While there are many ways I have used my office to advance community-based planning, I believe our City could have the greatest impact by simply giving communities the resources needed to engage in proactive planning.  We could start by giving every Community Board in New York City the budget to hire an urban planner.  In 2006, I launched an Urban Planning Fellowship Program, which provided each of Manhattan’s 12 community boards with a second-year urban planning graduate student to work on community-identified projects.  The program has been a resounding success.  While many fellows have worked on projects traditionally associated with urban planning like rezonings or historic resource studies, others have worked on neighborhood policy issues–like analyzing retail diversity, artistic and cultural resources, sidewalk conditions, and affordable housing stock.  If we took this program to the next logical step, by giving each board a full-time urban planner, we would be magnifying these already positive results for all New Yorkers.

You have long been a supporter of MAS Livable Neighborhoods Training? Why should people who want to get involved in the planning and development of their community attend Livable Neighborhoods? 

I strongly support programs like MAS’s Livable Neighborhoods Training, because they give Community Boards and community groups the most important tool anyone can have—which is knowledge.  No one understands New York City’s neighborhoods better than the people who live in them. But the language used by urban planners and lawyers can often seem like a cryptic alphabet soup, a foreign language that drives an obscure public review process. It is easy for people to get lost in the jargon and even easier for communities to feel left out of a processing that affects them so directly. We cannot let that happen.

By engaging residents we can gain a unique understanding of our neighborhoods, and gather valuable information about the best ways to shape development projects and rezoning proposals. So it is crucial that we make communities feel comfortable about participating in the planning process, and knowledge is the key. It will expand residents’ understanding and also help them advocate on a host of issues. Once community leaders know the lingo and the rules that planners and lawyers use, it will create a more even playing field in our neighborhoods when it comes to discussing and improving projects. I truly believe that major projects have the best chance of success in New York City when they actively engage residents in the planning process. I am proud to have been able to contribute over the years to MAS’s Livable Neighborhoods training, and to pass on my office’s expertise in these areas. It is my strong hope that, one day, every interested resident of New York City will be able to decipher a sentence like: “HPD and DCP have a certified ULURP pursuant to 197-c to increase the FAR but with an R7A height limit”–and use that knowledge to improve the quality of life in their communities.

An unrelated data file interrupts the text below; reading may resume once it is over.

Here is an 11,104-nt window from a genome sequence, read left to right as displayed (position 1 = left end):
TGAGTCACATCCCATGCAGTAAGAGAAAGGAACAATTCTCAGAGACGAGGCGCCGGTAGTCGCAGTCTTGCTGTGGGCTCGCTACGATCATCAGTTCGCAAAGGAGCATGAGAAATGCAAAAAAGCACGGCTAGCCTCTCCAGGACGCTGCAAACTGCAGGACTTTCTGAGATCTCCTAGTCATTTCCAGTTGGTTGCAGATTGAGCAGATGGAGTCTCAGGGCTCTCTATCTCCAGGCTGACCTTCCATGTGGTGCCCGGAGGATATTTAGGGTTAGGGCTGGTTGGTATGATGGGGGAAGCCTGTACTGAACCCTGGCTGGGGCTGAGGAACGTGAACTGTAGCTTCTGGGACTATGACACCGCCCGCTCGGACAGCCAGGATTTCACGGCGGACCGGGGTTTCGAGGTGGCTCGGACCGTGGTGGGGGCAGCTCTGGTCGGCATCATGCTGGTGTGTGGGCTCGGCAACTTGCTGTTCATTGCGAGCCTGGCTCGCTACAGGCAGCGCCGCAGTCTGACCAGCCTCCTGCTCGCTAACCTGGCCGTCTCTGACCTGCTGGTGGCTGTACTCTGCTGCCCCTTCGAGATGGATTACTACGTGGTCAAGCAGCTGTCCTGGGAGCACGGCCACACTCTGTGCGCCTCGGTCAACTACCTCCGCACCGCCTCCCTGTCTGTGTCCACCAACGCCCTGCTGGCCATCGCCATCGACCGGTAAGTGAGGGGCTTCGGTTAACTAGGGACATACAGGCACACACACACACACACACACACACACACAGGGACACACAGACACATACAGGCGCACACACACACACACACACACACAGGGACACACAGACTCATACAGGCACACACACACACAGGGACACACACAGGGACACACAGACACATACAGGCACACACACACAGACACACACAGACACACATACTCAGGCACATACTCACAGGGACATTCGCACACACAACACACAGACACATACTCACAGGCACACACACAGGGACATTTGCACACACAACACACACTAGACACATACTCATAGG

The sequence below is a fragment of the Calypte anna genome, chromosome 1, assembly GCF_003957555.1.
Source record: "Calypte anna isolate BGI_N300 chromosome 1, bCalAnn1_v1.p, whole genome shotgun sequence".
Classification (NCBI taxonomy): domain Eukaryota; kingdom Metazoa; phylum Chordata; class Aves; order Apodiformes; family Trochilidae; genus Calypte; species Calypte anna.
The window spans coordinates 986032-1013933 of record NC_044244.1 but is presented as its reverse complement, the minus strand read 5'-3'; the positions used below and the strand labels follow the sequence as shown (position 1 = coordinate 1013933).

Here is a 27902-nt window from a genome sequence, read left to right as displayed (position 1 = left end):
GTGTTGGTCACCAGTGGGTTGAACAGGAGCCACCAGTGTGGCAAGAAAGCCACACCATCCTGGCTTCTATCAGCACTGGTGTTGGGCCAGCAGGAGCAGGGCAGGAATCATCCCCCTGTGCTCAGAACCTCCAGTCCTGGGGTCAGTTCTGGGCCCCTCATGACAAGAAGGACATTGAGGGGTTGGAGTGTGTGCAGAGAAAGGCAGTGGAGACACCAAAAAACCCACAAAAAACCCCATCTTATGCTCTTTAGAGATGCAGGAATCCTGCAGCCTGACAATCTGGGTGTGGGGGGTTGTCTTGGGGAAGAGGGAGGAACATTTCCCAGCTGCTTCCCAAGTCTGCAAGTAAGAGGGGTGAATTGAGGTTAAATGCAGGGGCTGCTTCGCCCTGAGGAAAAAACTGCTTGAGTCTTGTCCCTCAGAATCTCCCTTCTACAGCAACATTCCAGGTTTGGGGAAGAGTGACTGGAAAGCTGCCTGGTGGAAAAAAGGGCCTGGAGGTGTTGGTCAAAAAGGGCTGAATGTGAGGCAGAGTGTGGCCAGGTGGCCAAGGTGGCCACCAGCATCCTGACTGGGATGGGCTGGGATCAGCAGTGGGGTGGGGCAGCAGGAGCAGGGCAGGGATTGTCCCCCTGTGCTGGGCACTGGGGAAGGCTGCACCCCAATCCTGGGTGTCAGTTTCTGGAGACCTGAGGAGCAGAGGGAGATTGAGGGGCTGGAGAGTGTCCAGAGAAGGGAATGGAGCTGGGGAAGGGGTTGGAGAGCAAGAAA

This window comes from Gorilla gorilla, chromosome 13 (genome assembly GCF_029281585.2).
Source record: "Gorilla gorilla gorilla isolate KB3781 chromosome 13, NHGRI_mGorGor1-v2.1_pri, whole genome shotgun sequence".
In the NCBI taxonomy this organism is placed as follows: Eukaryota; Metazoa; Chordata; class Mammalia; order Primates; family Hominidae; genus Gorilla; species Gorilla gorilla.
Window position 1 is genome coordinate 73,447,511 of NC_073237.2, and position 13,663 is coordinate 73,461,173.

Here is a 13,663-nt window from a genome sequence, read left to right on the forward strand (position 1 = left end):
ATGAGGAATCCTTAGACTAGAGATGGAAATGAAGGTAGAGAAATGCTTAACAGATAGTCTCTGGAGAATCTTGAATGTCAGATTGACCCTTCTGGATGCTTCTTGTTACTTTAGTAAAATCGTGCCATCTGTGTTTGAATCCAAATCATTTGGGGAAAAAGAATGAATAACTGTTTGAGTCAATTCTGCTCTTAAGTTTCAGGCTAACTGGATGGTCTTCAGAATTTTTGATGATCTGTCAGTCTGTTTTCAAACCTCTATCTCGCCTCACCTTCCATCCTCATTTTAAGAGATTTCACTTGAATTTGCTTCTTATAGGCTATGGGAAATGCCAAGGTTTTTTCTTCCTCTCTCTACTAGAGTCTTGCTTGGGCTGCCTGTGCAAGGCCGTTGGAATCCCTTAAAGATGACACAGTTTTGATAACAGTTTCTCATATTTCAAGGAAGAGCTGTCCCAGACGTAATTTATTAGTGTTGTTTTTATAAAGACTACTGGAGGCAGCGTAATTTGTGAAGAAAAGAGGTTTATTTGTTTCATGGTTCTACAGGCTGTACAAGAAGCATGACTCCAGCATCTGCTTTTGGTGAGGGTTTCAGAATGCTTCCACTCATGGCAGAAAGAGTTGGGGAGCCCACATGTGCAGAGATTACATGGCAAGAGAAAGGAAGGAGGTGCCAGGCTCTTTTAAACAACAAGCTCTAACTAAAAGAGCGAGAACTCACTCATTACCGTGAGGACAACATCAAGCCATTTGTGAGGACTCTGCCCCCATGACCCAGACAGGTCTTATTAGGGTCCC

Livable Neighborhoods, generously sponsored by the Altman Foundation, is aimed at providing community activists with the knowledge they need to effectively participate in decisions that impact the livability of their neighborhoods. Since Livable Neighborhoods started in 2006, we’ve provided hands-on training to almost 1000 New Yorkers (including over one third of the city’s 59 community boards).